The economic times are scary, but it's good to know we have a President who is aware of the scale of the problem. According to a report in this morning's Wall Street Journal, Obama is now considering a stimulus plan substantially larger than first indictated:
With the unemployment rate now expected to hit 9% without aggressive intervention, Obama aides and advisers have set $600 billion over two years as "a very low-end estimate," one person familiar with the matter said. The final number is expected to be significantly higher, possibly between $700 billion and $1 trillion over two years.
As a reminder, the original plan was going to be in the ballpark of about $500 billion, a number that even some conservative economists said was too low.
The general sense among economists being canvassed by the Obama team is that "every day there's a new bad number," one of the people familiar with the matter said. "And people's sense of what the appropriate stimulus is rises" with the news.
Yup, things are bad - and in a deep, structural sense. Highly aggressive action needs to be taken and taken as quickly as possible. This raises the question: what about the politics of it? Will there be Republicans, constrained by ideology as so many of them proved to be this week, who will vote against it? What about "Blue Dog Dems?"
Well, the Obama team is reaching out to economists across the spectrum to build its case in advance:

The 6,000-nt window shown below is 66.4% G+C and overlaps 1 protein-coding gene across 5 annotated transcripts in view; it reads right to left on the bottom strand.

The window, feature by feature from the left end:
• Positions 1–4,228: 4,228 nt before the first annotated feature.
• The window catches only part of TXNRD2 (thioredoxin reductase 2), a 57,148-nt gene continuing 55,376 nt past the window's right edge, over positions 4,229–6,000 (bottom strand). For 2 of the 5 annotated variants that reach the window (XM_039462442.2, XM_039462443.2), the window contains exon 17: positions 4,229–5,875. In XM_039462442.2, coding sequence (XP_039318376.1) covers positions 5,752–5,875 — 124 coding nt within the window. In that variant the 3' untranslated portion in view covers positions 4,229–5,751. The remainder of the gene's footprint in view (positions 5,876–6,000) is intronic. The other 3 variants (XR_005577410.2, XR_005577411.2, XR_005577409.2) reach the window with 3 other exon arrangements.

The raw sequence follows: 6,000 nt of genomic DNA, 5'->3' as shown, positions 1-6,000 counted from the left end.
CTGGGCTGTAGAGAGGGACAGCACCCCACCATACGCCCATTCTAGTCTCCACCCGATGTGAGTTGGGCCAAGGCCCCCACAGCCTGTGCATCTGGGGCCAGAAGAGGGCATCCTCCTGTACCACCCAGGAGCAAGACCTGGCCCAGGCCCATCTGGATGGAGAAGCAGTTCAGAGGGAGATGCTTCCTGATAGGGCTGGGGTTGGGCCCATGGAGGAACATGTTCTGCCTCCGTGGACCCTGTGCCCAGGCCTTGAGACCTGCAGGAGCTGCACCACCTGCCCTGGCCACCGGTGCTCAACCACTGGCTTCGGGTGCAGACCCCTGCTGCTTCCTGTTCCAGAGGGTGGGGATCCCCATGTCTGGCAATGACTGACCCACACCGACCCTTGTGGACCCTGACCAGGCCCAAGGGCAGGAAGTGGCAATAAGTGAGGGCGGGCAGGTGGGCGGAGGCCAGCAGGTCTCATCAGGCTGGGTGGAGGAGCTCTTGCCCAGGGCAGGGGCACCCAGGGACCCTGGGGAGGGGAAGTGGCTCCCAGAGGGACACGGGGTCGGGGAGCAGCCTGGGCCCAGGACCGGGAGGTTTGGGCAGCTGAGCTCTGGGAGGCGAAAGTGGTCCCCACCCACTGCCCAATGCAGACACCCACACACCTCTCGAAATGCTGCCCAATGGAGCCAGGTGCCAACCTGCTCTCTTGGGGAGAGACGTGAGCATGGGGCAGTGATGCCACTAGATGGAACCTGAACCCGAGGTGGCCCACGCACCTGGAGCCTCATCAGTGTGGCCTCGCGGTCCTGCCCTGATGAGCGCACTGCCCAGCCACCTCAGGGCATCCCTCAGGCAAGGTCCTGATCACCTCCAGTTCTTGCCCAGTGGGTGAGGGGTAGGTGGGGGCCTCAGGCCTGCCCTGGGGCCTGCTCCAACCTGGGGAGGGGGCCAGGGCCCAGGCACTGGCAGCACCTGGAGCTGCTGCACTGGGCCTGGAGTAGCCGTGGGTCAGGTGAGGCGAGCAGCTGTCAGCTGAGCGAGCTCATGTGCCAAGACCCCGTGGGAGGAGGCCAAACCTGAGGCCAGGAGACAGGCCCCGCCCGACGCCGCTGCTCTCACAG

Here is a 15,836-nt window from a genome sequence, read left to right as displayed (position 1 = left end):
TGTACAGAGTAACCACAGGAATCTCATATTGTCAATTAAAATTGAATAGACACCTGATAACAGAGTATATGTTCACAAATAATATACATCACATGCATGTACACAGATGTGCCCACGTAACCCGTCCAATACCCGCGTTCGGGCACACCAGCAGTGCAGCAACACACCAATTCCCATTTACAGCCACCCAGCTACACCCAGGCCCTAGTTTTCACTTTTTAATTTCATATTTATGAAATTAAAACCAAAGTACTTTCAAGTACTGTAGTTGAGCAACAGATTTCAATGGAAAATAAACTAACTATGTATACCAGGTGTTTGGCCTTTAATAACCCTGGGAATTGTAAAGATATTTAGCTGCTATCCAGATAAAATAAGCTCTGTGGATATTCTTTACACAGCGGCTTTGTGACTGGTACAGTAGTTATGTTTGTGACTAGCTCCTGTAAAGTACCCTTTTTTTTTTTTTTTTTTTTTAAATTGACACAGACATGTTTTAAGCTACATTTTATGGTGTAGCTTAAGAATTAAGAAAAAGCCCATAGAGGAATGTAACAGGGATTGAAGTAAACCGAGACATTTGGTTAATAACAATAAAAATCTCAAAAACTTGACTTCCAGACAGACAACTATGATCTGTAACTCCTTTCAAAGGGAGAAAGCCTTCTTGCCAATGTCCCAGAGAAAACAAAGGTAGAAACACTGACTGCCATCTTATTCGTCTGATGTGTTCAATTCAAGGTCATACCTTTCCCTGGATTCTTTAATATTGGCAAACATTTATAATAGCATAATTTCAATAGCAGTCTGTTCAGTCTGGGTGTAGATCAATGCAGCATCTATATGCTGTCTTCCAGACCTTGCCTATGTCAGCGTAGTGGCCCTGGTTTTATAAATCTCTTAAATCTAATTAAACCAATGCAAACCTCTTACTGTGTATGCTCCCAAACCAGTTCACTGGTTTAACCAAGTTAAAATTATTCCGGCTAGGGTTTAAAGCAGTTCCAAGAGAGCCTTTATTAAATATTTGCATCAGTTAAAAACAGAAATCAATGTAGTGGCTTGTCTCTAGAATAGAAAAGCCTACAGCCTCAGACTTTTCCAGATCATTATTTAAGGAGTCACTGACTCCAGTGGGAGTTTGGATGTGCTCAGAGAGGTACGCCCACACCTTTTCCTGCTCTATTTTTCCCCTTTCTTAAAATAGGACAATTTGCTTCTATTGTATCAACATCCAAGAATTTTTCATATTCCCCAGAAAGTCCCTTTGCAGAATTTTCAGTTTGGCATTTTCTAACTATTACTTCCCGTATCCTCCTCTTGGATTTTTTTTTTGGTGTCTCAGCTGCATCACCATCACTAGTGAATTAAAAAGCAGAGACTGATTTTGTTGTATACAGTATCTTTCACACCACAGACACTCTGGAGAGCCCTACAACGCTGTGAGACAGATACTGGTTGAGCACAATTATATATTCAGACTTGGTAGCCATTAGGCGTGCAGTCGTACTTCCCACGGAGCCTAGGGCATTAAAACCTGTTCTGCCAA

Christina Romer, who will lead Mr. Obama's Council of Economic Advisers, is also surveying economists, trying to build political consensus around a larger number before it is presented to Congress in early January.
People familiar with the discussion say Lawrence Lindsey, President George W. Bush's first NEC director, has counseled $800 billion to $1 trillion in stimulus over two years. Harvard University economist Martin Feldstein, a Reagan White House economic adviser, has raised his initial, one-year, $300 billion figure to at least $400 billion.
When the final number is rolled out, it appears it will be accompanied by a strong chorus of respected voices - both liberal and conservative - who will say it's necessary. Presented with that sort of ammunition, Obama is trying to make it very difficult to vote against this (and I'd hope we'll be there to help ensure that's the case).
As economic conditions worsen, Obama economists now say the package will have to be larger than expected to ensure the needed stimulus actually reaches the economy. Households will save some percentage of the initial tax cut. And some amount of spending, especially on infrastructure, won't reach the economy in the expected time frame of the package, since contracts and projects may be delayed.
Indeed - there are a lot of bills that need to be paid off by households, and that's not going to be enough to stimulate the economy. So we're going to have to spend a great deal to get things really moving in the right direction.
The government is the spender of last-resort, and it's pretty clear to most of us that we're getting to "last-resort" time.
The good news is we have an incoming President who sees that reality too.